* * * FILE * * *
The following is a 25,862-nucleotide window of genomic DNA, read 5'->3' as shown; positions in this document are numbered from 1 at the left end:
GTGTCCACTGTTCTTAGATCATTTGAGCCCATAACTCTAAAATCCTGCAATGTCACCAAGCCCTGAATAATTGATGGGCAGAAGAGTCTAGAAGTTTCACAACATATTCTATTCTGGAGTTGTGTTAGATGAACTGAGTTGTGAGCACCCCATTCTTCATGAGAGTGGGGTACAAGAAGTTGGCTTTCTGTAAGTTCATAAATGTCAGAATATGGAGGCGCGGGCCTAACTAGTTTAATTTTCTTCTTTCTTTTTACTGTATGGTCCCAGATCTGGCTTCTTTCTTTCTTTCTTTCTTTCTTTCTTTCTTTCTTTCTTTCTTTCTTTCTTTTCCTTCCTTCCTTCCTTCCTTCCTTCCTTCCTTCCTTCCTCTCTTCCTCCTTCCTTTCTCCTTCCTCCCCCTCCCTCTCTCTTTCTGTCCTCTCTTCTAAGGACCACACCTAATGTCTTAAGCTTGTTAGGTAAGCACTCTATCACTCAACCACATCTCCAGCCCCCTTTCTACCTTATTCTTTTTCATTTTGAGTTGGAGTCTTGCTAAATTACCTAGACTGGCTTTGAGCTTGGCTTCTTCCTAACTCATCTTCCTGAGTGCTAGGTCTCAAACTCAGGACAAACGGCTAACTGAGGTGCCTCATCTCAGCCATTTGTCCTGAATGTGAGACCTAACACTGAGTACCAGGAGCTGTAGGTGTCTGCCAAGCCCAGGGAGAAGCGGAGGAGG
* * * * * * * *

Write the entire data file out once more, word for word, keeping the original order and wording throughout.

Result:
The following is a 25,862-nucleotide window of genomic DNA, read 5'->3' as shown; positions in this document are numbered from 1 at the left end:
GTGTCCACTGTTCTTAGATCATTTGAGCCCATAACTCTAAAATCCTGCAATGTCACCAAGCCCTGAATAATTGATGGGCAGAAGAGTCTAGAAGTTTCACAACATATTCTATTCTGGAGTTGTGTTAGATGAACTGAGTTGTGAGCACCCCATTCTTCATGAGAGTGGGGTACAAGAAGTTGGCTTTCTGTAAGTTCATAAATGTCAGAATATGGAGGCGCGGGCCTAACTAGTTTAATTTTCTTCTTTCTTTTTACTGTATGGTCCCAGATCTGGCTTCTTTCTTTCTTTCTTTCTTTCTTTCTTTCTTTCTTTCTTTCTTTCTTTCTTTTCCTTCCTTCCTTCCTTCCTTCCTTCCTTCCTTCCTTCCTCTCTTCCTCCTTCCTTTCTCCTTCCTCCCCCTCCCTCTCTCTTTCTGTCCTCTCTTCTAAGGACCACACCTAATGTCTTAAGCTTGTTAGGTAAGCACTCTATCACTCAACCACATCTCCAGCCCCCTTTCTACCTTATTCTTTTTCATTTTGAGTTGGAGTCTTGCTAAATTACCTAGACTGGCTTTGAGCTTGGCTTCTTCCTAACTCATCTTCCTGAGTGCTAGGTCTCAAACTCAGGACAAACGGCTAACTGAGGTGCCTCATCTCAGCCATTTGTCCTGAATGTGAGACCTAACACTGAGTACCAGGAGCTGTAGGTGTCTGCCAAGCCCAGGGAGAAGCGGAGGAGG